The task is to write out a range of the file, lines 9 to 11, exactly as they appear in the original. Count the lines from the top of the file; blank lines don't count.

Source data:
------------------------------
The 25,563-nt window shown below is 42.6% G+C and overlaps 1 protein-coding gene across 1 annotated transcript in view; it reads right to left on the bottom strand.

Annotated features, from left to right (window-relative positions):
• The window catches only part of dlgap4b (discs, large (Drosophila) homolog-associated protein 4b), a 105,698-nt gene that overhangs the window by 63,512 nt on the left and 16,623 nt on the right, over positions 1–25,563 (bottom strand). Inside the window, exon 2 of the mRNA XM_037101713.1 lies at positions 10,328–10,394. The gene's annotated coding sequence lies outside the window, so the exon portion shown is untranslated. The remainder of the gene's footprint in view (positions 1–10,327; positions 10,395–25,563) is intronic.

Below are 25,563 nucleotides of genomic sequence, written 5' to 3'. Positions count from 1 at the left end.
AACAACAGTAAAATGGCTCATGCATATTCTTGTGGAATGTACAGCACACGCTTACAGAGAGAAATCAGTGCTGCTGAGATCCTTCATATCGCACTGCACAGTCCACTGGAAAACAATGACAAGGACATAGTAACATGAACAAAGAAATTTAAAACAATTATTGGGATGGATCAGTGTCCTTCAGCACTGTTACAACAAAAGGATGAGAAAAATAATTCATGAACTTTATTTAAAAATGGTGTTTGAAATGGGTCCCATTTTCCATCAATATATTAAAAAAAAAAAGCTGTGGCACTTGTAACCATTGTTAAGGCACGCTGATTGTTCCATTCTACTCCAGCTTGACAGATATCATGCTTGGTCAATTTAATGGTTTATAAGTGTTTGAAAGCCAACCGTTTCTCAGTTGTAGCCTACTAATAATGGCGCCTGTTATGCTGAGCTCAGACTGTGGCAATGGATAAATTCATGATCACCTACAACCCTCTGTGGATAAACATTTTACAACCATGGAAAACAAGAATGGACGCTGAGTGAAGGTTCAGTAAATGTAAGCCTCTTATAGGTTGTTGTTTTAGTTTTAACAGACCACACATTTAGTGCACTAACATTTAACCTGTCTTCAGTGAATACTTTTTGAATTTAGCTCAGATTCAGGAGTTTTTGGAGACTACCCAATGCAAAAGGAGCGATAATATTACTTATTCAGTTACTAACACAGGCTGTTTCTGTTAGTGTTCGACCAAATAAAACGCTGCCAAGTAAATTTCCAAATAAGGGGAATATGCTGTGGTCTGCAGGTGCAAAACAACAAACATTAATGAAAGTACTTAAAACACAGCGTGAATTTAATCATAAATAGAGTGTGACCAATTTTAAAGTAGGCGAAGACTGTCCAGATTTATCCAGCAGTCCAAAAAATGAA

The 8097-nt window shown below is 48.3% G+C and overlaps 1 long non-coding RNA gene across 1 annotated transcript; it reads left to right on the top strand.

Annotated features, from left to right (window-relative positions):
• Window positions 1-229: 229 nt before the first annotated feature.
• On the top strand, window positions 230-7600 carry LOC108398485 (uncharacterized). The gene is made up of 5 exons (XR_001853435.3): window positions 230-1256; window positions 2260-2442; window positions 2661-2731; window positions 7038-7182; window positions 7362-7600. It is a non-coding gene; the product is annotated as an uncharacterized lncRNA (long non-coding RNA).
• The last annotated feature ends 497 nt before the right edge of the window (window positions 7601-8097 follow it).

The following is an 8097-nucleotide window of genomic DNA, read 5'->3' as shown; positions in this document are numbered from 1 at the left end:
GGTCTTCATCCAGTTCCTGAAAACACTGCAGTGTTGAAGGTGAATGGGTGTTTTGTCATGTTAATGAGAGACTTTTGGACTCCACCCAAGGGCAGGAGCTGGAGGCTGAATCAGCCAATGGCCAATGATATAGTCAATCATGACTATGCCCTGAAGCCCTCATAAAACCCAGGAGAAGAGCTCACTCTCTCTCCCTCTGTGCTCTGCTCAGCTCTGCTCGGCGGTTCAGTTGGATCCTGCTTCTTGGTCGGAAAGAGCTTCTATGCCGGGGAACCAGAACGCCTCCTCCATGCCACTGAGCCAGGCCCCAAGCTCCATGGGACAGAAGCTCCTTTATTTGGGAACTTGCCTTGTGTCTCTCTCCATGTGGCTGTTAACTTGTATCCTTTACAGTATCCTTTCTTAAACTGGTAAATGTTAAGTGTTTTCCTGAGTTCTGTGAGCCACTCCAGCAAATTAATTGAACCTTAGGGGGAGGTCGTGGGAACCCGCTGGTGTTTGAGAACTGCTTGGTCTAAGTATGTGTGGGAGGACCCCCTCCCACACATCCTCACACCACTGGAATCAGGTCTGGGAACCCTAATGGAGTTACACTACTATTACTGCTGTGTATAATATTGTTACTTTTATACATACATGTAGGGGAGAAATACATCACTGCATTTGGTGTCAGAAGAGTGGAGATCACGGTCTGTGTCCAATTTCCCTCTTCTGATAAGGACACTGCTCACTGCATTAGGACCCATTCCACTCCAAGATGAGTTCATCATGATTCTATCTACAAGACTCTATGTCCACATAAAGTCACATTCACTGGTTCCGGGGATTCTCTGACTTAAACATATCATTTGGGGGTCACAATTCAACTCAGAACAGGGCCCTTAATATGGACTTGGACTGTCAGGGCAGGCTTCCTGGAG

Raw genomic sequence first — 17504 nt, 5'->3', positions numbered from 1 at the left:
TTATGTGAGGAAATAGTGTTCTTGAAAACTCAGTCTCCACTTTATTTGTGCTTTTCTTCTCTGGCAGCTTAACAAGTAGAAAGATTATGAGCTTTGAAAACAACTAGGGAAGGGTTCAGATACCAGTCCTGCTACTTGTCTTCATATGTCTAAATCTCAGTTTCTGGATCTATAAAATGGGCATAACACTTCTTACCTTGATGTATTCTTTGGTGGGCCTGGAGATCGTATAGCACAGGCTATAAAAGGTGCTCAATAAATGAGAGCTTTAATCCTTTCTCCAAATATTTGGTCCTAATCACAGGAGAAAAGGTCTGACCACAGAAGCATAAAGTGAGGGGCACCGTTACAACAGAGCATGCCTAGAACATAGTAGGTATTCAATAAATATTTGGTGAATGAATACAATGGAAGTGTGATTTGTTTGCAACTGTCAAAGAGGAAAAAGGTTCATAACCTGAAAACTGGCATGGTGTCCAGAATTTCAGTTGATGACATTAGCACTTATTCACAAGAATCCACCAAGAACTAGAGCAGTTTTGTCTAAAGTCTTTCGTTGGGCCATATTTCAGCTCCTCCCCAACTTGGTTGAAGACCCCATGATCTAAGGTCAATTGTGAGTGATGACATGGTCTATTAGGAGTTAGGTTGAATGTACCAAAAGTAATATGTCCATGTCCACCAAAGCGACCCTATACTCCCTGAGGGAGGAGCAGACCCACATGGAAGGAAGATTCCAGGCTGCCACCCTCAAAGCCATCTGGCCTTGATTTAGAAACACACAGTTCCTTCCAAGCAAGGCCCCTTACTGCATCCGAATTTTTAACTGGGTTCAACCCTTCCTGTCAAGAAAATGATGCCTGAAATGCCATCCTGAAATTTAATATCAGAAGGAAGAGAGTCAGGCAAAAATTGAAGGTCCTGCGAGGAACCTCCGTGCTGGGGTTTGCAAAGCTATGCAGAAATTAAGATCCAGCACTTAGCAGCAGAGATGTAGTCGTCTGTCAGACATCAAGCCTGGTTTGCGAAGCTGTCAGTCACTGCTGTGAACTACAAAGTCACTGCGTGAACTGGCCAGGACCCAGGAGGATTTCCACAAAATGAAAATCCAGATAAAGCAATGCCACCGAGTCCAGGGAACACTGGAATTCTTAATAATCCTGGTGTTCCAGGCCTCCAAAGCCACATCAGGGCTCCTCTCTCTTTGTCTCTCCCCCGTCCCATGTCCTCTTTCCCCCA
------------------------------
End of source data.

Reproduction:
• On the top strand, window positions 230-7600 carry LOC108398485 (uncharacterized). The gene is made up of 5 exons (XR_001853435.3): window positions 230-1256; window positions 2260-2442; window positions 2661-2731; window positions 7038-7182; window positions 7362-7600. It is a non-coding gene; the product is annotated as an uncharacterized lncRNA (long non-coding RNA).
• The last annotated feature ends 497 nt before the right edge of the window (window positions 7601-8097 follow it).

The following is an 8097-nucleotide window of genomic DNA, read 5'->3' as shown; positions in this document are numbered from 1 at the left end: